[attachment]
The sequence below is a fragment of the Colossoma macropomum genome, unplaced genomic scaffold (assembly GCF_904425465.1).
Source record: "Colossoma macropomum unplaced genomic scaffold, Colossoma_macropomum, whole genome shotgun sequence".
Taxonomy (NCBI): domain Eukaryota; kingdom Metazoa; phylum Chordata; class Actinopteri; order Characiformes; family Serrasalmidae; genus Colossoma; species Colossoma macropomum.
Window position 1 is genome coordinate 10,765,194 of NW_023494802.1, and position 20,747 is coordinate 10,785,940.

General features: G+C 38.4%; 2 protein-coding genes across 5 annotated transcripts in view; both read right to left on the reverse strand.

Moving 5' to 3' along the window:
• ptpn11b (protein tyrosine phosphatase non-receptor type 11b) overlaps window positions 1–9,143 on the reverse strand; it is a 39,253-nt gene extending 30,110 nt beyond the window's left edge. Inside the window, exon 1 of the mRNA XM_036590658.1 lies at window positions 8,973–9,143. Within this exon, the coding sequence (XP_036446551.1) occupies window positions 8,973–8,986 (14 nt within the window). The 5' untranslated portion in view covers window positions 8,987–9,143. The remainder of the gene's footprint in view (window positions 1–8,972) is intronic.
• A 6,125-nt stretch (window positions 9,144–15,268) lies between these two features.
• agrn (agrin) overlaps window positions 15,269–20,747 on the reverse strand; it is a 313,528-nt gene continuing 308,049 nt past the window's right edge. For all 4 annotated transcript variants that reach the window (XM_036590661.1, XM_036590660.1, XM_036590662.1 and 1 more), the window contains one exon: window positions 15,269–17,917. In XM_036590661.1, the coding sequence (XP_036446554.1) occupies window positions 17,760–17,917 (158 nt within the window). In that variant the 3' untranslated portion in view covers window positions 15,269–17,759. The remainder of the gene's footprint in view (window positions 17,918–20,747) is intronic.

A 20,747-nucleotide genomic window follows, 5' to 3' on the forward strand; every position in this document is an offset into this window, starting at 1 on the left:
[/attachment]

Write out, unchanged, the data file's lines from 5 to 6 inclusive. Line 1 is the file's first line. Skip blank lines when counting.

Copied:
General features: G+C 38.4%; 2 protein-coding genes across 5 annotated transcripts in view; both read right to left on the reverse strand.

Moving 5' to 3' along the window: